to make carbon dioxide. But if I'm not making CO2, then I'm dead. And if
what I say isn't arousing strong opposition in someone, then I must not be
saying anything substantial.
3) So, I was accusing you of coming perilously close to not saying anything.
Specifically, you haven't put out a general architecture or design document
(thus saying nothing). OTOH, you have come out in support of DRM. (And as
proof of my principle, no one's unhappy about your design, but some people
(RMS in particular) are unhappy about your support of DRM.)
> >While "all-inclusivity" sounds good, the fact is that some people's
> >viewpoints/desires are diametrically opposed.
> Being all-inclusive is not the same as being all-in-agreement or
> all-the-same. It's an understanding that we're all here together whether
> like it or not so we better make the best of it, eh?
Hmm... So, you're saying that agreement between everyone is not necessary?
(Now you're getting there!) But that's not consistent with what you said
> This is not to say that we have to choose between one or the other:
> the free software community or the DRM community. I refuse to choose! I
> want both to support Kendra! We have to reconcile. We have to do this to
> enable convergence.
> >So if you take any stance on
> >the issue that they care about, then you're going to piss off at least
> >of them.
> Yup, if you agree with either one side or the other - take sides - then
> yes, I agree with you, you'll piss someone off (I hope I'm not pissing
> anyone off by agreeing with you on that point! Ha! Ha! ;-).
> So, the key here is not to take sides. Yeh, you could ask "how can you do
> *anything* if you can't take sides?" Simple: you build bridges, apply
> provide translation, enable communication. That's what I see us doing here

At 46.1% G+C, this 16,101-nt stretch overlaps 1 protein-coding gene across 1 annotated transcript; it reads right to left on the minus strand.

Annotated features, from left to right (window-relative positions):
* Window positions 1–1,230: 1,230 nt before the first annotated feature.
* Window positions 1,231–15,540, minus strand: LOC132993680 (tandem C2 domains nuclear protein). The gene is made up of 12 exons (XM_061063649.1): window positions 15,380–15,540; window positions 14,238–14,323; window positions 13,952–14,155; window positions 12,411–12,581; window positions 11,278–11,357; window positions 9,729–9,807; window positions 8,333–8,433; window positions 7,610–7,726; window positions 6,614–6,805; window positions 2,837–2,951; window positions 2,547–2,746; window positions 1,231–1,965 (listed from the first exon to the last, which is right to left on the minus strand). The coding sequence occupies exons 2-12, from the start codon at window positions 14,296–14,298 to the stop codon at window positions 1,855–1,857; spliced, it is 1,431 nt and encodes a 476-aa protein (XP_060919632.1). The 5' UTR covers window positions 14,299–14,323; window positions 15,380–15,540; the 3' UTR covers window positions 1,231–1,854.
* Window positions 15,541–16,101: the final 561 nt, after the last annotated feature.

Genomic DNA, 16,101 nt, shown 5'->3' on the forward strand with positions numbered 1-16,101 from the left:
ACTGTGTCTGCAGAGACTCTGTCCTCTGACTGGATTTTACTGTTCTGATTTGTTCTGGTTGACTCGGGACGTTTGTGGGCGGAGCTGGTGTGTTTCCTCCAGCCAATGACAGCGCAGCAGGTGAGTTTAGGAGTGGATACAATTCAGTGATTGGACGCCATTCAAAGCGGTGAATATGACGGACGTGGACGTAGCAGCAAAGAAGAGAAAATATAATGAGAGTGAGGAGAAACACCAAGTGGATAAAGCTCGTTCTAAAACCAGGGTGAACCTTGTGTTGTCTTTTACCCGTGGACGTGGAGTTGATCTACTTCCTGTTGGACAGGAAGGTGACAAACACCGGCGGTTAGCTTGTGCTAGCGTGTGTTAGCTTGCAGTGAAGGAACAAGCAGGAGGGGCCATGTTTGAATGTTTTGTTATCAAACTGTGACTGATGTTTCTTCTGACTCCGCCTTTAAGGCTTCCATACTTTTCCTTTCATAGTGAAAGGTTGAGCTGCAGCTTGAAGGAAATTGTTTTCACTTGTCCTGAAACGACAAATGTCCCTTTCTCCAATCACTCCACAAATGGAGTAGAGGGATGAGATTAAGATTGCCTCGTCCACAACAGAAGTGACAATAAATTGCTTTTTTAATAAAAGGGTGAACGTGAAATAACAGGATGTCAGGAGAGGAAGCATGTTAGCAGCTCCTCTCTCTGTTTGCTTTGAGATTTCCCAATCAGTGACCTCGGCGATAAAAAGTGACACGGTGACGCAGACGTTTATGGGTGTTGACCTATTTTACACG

> in Kendra Initiative - gluing all the bits together to make them work
> properly and enable the creation of a working system.
> >So, the good news (according to my dictum) is that you've managed to
> >the hackles of RMS by supporting DRM! The bad news is that you think
> >this is avoidable somehow! It's not - RMS is diametrically opposed to
> >system that allows purveyors of information to limit acccess of users to
> >information - which is exactly what DRM does.
> I'm continuing to learn about the world of rights and, on the face of it,
> it does seem as if you could be correct here.
> But we're only a few emails
> in with Richard and so I think there's a way to go yet.
Such a discussion with Stallman should take into account his other
publications and statements. E.g.,
Stallman has already made it clear that he disagrees with DRM. For example,
> Is not the GPL and just another instance of DRM? Isn't that what Scott
> Pollard continues to insist?
I believe that we're talking about RMS, not the GPL. The two are closely
associated, but not the same thing, of course. (However: the GPL is half
political manifesto, half legal document. The legal side of GPL can
probably be made to work with DRM, but the manifesto is opposed (at least
> So, I'm not trying to persuade Richard to accept DRM but trying to learn
> why he can't. Close but not exactly the same thing. There's more the know
> yet. Thanks for your comments they are very helpful.
What's wrong with trying to persuade someone? If someone has an idea that's
wrong, and you persuade them of the correct idea, haven't you improved their
life? And haven't you improved your life by moving them to your side, and
thus increasing your ability to carry out some task?
Certainly, the only way that Kendra is going to succeed is if users are
persuaded that it meets their needs better than competing products. And the
only way that programmers will work on Kendra is if they're persuaded that
it's a better project to work on then other projects.